• Decreasing Constipating Foods: Constipating foods include whole milk, yogurt, cheese, rice, applesauce, white bread, cooked carrots, and bananas. For some kids, switching to soy or rice milk has been shown to soften stools. If your child is unable to drink milk, then offer a daily multivitamin or other sources of calcium.

Until your child's constipation has improved with a non-constipating diet, your child will most likely also be on stool softeners. Most of these medicines are available in the pharmacy over the counter and do not require a prescription, but should not be given to a child unless a pediatrician advises. They include high-dose Miralax, Ex-Lax Milk of Magnesia, and mineral oil. Unlike laxatives in adults, they are generally not considered to be habit-forming. You should use them every day, with the goal of your child is having a soft BM each day. If your child starts to have diarrhea, then you are giving too much and you should cut back on the dose.

Bathroom Schedules

Another important treatment for encopresis and constipation is behavior management so that your child learns to have a bowel movement each day. You should encourage your child to have regular bowel patterns. The University of Utah recommends having your child sit on the toilet for after meals, when bowel movements are more likely to occur.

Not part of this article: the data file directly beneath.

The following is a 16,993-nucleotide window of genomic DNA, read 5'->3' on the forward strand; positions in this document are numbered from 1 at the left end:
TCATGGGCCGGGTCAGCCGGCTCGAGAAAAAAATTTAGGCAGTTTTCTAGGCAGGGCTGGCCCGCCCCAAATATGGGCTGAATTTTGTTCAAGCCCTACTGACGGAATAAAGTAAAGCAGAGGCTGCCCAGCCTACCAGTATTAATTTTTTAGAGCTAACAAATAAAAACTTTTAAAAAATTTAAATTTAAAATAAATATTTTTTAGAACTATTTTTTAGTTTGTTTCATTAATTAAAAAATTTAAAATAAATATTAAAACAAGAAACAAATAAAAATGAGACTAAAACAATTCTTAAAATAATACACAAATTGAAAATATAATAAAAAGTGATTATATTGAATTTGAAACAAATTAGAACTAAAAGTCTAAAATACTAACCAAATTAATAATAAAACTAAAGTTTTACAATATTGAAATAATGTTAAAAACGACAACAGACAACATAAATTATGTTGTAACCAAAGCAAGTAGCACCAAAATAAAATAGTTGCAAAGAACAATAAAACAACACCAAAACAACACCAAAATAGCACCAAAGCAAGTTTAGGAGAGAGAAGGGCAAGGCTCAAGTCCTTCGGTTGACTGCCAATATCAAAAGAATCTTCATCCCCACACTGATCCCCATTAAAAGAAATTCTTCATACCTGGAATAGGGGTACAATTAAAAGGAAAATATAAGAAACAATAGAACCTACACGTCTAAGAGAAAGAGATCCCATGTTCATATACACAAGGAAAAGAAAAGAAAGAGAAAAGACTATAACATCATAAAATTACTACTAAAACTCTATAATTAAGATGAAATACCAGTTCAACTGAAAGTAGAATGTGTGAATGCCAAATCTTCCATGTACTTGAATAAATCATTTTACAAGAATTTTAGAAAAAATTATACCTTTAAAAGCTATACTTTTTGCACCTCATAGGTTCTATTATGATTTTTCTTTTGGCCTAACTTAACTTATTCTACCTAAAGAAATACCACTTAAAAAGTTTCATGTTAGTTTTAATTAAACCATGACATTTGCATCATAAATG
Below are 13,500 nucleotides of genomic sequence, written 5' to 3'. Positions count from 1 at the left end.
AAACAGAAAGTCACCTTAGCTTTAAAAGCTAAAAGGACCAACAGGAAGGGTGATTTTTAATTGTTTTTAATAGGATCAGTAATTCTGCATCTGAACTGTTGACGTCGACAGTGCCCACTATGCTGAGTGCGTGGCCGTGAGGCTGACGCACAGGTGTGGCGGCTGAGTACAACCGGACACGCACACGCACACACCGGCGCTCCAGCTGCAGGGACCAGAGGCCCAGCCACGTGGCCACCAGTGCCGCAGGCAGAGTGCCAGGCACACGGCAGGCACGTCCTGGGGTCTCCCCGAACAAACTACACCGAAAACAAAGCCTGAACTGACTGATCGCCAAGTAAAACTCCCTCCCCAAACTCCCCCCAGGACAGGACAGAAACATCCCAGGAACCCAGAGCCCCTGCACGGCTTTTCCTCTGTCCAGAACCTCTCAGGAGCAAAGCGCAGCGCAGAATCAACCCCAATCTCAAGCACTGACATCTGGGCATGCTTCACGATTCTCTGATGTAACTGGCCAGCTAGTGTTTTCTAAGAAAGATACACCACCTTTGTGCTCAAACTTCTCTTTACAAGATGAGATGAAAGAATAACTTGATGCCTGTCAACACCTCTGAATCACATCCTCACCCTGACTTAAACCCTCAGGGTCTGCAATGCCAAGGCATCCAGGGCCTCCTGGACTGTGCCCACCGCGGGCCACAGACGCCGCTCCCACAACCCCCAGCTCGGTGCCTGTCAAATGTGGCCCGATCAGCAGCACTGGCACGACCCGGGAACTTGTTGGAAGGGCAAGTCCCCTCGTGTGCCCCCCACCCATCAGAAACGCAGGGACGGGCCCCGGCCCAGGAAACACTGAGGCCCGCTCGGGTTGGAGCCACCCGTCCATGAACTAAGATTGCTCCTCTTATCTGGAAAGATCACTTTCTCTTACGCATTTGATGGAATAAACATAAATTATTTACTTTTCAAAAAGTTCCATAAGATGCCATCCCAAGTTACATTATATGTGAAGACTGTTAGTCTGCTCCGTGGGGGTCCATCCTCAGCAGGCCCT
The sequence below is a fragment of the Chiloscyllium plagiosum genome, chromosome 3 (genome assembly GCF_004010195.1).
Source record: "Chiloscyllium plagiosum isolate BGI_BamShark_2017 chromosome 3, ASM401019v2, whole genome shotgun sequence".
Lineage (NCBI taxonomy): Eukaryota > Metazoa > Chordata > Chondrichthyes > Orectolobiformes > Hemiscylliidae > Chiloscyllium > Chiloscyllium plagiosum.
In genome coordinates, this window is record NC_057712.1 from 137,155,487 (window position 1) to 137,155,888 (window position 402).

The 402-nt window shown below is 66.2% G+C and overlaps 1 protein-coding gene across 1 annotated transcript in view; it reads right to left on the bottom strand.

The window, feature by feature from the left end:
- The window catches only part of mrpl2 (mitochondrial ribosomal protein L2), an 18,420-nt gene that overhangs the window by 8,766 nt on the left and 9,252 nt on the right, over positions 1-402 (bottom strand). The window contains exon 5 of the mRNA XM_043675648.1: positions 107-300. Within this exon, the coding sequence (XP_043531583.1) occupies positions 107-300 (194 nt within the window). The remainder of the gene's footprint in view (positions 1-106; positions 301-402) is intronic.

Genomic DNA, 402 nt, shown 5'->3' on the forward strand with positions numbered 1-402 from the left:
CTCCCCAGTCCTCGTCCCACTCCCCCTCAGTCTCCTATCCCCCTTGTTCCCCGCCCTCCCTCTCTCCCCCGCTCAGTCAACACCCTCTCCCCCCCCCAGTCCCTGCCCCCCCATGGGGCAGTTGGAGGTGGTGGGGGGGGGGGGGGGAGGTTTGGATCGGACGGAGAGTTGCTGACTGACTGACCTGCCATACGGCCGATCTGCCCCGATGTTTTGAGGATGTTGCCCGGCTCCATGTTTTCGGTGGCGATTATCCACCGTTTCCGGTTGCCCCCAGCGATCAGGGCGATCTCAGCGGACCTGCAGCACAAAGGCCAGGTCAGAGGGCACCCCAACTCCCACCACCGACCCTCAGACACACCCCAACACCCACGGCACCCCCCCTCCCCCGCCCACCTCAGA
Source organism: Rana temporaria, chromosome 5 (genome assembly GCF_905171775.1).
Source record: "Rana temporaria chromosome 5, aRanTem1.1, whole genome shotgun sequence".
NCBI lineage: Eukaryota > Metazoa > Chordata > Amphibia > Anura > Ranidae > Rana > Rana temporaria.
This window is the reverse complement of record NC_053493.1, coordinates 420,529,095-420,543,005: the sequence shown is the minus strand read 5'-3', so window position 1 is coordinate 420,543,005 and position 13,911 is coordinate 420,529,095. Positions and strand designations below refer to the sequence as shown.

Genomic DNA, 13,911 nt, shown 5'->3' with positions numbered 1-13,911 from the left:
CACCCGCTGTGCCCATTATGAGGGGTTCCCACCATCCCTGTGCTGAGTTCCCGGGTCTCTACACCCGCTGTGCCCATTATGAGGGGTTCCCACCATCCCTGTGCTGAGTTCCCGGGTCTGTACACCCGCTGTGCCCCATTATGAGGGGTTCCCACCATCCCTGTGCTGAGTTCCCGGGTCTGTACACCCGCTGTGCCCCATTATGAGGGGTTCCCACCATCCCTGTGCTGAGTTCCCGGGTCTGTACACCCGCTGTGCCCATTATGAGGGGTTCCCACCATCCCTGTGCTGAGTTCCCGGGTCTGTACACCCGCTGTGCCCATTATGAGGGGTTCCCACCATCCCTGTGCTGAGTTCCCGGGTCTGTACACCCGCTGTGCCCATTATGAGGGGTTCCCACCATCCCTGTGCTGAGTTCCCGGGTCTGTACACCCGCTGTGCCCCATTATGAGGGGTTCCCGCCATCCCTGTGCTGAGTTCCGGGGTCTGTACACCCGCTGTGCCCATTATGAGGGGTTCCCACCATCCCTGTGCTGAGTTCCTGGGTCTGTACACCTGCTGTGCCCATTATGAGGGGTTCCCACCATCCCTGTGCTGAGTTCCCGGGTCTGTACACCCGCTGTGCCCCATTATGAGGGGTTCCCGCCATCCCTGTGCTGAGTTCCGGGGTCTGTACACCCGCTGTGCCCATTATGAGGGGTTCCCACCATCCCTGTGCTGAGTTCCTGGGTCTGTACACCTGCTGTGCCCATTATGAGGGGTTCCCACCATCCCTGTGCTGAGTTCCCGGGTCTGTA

The use of simple rewards or a daily calendar with stars or stickers for days that your child takes his medicine and has a bowel movement may be helpful. Your child doesn't necessarily need to have a bowel movement each of these times, and you shouldn't punish him if he doesn't. It is more important that he gets in a regular habit of trying to have a bowel movement.

And remember that the leakage of stool is involuntary. Your child is not doing it on purpose and he shouldn't be punished or shamed when it does happen. The distention and stretching of his rectum from the impacted stool can take a lot of time to get back to normal, and until it does, he may not be able to sense or voluntarily hold in all of his bowel movements, and so leakage may continue even with proper treatment.

Encopresis can sometimes be difficult to treat, and your pediatrician may consider referring you to a pediatric gastroenterologist for further management if he is not improving on his current medication regimen.

8 Sources
Verywell Health uses only high-quality sources, including peer-reviewed studies, to support the facts within our articles. Read our editorial process to learn more about how we fact-check and keep our content accurate, reliable, and trustworthy.
  1. Colombo JM, Wassom MC, Rosen JM. Constipation and encopresis in childhood. Pediatrics in Review. 2015;36(9):392-402. doi.10.1542/pir.36-9-392

  2. American Academy of Pediatrics. Soiling (Encopresis).

  3. National Library of Medicine. Fecal Impaction.

  4. National Library of Medicine. Encopresis.

  5. Dahl WJ, Stewart ML. Position of the Academy of Nutrition and Dietetics: Health Implications of Dietary FiberJ Acad Nutr Diet. 2015;115(11):1861-1870. doi:10.1016/j.jand.2015.09.003

  6. American Academy of Pediatrics. Kids Need Fiber: Here's How and Why.

  7. American Academy of Pediatrics. Constipation in Children.

  8. University of Utah Health. The Poop on Poop: Constipation in Kids.

By Vincent Iannelli, MD
 Vincent Iannelli, MD, is a board-certified pediatrician and fellow of the American Academy of Pediatrics. Dr. Iannelli has cared for children for more than 20 years.